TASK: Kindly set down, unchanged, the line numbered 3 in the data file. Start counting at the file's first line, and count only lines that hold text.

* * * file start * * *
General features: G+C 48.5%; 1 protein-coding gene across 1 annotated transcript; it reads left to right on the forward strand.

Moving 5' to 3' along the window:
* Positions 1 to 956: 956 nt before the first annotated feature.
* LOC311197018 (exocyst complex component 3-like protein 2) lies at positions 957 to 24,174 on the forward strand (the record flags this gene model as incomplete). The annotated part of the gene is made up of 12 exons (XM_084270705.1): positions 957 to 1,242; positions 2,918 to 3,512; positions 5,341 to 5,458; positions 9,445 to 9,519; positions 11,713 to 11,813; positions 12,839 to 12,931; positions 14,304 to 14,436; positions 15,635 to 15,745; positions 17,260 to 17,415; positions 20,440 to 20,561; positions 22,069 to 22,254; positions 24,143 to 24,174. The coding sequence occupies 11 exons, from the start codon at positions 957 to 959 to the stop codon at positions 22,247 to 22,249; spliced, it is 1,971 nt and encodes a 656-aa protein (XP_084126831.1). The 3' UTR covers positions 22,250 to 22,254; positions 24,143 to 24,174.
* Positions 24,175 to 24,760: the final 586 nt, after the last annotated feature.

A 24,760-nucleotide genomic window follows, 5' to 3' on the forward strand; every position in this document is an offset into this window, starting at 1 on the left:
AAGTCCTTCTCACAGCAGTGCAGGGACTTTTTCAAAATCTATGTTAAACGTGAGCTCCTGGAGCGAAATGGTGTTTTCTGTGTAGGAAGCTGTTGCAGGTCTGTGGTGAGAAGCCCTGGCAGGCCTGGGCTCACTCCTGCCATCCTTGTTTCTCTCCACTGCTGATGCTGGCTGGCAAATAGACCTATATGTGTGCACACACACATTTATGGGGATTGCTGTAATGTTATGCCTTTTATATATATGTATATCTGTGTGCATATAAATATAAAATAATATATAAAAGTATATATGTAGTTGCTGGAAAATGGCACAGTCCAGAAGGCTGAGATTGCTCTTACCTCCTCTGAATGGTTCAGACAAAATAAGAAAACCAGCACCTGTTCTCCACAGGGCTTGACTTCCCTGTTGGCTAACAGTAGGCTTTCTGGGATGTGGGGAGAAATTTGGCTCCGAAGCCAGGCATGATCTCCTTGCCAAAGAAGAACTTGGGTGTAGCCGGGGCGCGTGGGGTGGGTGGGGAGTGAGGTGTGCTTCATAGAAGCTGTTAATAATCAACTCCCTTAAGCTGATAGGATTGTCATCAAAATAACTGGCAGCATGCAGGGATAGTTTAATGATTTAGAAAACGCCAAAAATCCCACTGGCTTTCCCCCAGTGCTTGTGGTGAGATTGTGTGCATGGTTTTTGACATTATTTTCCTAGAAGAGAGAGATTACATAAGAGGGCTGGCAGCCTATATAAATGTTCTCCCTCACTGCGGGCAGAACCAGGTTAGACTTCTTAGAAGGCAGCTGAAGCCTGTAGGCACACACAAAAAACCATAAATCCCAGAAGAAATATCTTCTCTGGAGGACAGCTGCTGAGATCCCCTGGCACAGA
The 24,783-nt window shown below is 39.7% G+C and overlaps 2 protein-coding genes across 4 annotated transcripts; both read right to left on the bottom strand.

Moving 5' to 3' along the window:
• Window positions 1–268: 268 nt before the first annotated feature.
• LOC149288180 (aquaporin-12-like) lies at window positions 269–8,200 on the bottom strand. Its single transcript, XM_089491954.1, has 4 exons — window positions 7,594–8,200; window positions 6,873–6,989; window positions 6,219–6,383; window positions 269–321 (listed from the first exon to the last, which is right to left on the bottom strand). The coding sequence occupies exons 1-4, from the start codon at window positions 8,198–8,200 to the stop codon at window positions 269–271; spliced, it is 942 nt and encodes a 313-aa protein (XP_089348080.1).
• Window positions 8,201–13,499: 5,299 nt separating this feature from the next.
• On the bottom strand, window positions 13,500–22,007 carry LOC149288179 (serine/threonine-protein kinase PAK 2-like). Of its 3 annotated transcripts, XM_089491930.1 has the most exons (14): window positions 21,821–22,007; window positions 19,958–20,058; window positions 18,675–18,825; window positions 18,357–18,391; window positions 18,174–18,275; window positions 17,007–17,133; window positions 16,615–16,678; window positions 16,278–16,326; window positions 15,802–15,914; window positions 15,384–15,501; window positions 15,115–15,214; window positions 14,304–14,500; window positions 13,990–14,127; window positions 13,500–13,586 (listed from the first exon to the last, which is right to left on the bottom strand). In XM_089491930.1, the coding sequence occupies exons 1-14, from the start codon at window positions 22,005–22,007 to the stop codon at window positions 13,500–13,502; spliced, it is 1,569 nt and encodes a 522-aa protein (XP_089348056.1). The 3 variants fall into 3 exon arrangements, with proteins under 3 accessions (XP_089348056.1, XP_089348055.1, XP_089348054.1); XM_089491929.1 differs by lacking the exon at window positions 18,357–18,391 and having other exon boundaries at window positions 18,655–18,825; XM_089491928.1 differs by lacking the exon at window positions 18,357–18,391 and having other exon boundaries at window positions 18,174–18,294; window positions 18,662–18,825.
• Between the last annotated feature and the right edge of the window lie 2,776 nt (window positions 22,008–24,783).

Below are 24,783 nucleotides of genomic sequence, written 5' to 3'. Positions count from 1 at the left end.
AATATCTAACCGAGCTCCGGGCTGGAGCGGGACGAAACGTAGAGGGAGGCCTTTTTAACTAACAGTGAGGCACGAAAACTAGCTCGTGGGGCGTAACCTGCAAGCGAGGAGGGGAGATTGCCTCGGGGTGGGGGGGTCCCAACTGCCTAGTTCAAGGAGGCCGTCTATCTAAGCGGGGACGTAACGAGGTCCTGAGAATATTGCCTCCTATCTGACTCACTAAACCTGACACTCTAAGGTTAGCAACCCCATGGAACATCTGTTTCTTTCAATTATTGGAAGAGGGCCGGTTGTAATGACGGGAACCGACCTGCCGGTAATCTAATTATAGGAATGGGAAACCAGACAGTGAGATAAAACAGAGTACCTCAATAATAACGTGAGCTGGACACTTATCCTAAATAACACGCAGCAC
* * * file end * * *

* Positions 1 to 956: 956 nt before the first annotated feature.